The sad reality we face in the U.S. today is that relations between the police and some of the communities they serve are troubled. The protests in Ferguson, Missouri, and in New York City have brought this reality to national attention.

We in the human rights community consider the perception of the relation between the police and policed communities as adversarial an unfortunate reality and a threat to human rights. Only reframing the relationship into one of partnership can help change this reality. This change can happen through community policing and community-police partnership.

The promotion of human rights calls for effective and comprehensive outreach initiatives and programs focusing on the advancement of trust and cooperation between law enforcement family and law enforcement agencies.

Constructive dialogue and engagement help dispel misconceptions and help both sides build a trusting relationship that can diffuse incidents that can grow into crises. The murder of the two police officers and the non-fatal shooting of two others in New York City is tragic. The protests and the violence are all indicators of a troubled reality.

Communication, dialogue and engagement all help build trust. The issue of trust is the key component toward enhancing safety and security.

Racial profiling, racism, discrimination and the degrading of human life are all elements of the real challenge that we all face. Building relationships between communities and law enforcement helps build trust that can help diffuse crises. Frank, direct and open communication can help stakeholders develop tools for handling grievances before they develop into crises. Time is due for respectful engagement and partnership between the police and the people. The police are not the enemy. Reducing community-law enforcement relations to an adversarial reality is a loss for both the police and the policed communities.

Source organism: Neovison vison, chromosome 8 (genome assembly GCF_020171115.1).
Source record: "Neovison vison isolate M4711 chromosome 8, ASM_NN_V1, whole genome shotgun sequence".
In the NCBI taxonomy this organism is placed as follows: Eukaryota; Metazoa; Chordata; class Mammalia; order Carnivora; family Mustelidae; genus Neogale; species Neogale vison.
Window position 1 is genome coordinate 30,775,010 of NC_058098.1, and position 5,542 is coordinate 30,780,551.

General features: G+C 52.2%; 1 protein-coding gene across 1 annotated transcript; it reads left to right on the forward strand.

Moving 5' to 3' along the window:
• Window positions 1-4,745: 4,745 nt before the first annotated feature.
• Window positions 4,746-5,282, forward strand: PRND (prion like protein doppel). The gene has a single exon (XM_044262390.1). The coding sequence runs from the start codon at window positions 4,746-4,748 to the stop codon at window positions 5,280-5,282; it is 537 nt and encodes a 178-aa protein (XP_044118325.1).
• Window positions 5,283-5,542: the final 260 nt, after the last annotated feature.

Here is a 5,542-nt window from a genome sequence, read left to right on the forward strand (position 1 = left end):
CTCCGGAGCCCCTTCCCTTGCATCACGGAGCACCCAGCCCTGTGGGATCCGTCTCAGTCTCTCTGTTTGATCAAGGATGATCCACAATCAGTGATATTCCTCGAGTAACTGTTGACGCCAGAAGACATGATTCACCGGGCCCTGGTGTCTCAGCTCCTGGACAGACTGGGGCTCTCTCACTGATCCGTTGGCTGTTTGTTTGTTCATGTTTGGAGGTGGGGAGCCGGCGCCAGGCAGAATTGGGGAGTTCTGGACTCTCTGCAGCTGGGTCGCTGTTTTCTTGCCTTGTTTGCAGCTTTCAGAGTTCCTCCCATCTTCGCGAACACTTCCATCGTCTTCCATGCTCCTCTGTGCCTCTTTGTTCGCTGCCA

Policed communities are citizens that the police serve and protect while honoring their constitutional rights and the country’s democratic values.

Communities and the police can, together, build a spirit of partnership through engagement and dialogue that can take us on the path of healing and lead us to realize our ideal of a country that values all human life and honors the dignity of all.

Imad Hamad is executive director of the American Human Rights Council, based in Dearborn.

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